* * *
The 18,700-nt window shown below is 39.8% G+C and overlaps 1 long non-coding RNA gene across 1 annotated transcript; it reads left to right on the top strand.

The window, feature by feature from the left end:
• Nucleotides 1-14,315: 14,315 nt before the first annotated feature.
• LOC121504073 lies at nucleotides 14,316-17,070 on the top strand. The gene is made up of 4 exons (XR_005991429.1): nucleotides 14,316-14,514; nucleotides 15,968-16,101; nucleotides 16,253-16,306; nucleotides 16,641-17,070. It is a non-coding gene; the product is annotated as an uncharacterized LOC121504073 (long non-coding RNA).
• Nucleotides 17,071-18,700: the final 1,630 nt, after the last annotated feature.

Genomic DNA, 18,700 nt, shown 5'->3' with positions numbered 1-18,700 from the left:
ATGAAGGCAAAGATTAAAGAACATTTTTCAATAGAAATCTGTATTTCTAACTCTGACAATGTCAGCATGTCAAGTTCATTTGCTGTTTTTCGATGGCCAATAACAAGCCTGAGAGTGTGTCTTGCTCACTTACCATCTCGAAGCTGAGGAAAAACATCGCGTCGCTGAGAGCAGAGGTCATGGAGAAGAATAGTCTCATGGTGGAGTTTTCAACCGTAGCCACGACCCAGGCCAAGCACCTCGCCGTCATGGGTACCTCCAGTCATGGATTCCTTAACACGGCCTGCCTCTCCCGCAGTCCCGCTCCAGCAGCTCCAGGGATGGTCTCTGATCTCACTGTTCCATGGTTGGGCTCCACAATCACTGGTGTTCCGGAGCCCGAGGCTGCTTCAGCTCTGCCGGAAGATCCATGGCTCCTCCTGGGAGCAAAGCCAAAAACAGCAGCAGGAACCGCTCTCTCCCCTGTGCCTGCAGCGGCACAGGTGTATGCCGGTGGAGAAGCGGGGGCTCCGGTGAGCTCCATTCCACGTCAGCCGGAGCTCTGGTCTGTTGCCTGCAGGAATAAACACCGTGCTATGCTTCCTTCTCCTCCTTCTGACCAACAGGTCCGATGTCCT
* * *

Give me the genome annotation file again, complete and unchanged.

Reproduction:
The 18,700-nt window shown below is 39.8% G+C and overlaps 1 long non-coding RNA gene across 1 annotated transcript; it reads left to right on the top strand.

The window, feature by feature from the left end:
• Nucleotides 1-14,315: 14,315 nt before the first annotated feature.
• LOC121504073 lies at nucleotides 14,316-17,070 on the top strand. The gene is made up of 4 exons (XR_005991429.1): nucleotides 14,316-14,514; nucleotides 15,968-16,101; nucleotides 16,253-16,306; nucleotides 16,641-17,070. It is a non-coding gene; the product is annotated as an uncharacterized LOC121504073 (long non-coding RNA).
• Nucleotides 17,071-18,700: the final 1,630 nt, after the last annotated feature.

Genomic DNA, 18,700 nt, shown 5'->3' with positions numbered 1-18,700 from the left:
ATGAAGGCAAAGATTAAAGAACATTTTTCAATAGAAATCTGTATTTCTAACTCTGACAATGTCAGCATGTCAAGTTCATTTGCTGTTTTTCGATGGCCAATAACAAGCCTGAGAGTGTGTCTTGCTCACTTACCATCTCGAAGCTGAGGAAAAACATCGCGTCGCTGAGAGCAGAGGTCATGGAGAAGAATAGTCTCATGGTGGAGTTTTCAACCGTAGCCACGACCCAGGCCAAGCACCTCGCCGTCATGGGTACCTCCAGTCATGGATTCCTTAACACGGCCTGCCTCTCCCGCAGTCCCGCTCCAGCAGCTCCAGGGATGGTCTCTGATCTCACTGTTCCATGGTTGGGCTCCACAATCACTGGTGTTCCGGAGCCCGAGGCTGCTTCAGCTCTGCCGGAAGATCCATGGCTCCTCCTGGGAGCAAAGCCAAAAACAGCAGCAGGAACCGCTCTCTCCCCTGTGCCTGCAGCGGCACAGGTGTATGCCGGTGGAGAAGCGGGGGCTCCGGTGAGCTCCATTCCACGTCAGCCGGAGCTCTGGTCTGTTGCCTGCAGGAATAAACACCGTGCTATGCTTCCTTCTCCTCCTTCTGACCAACAGGTCCGATGTCCT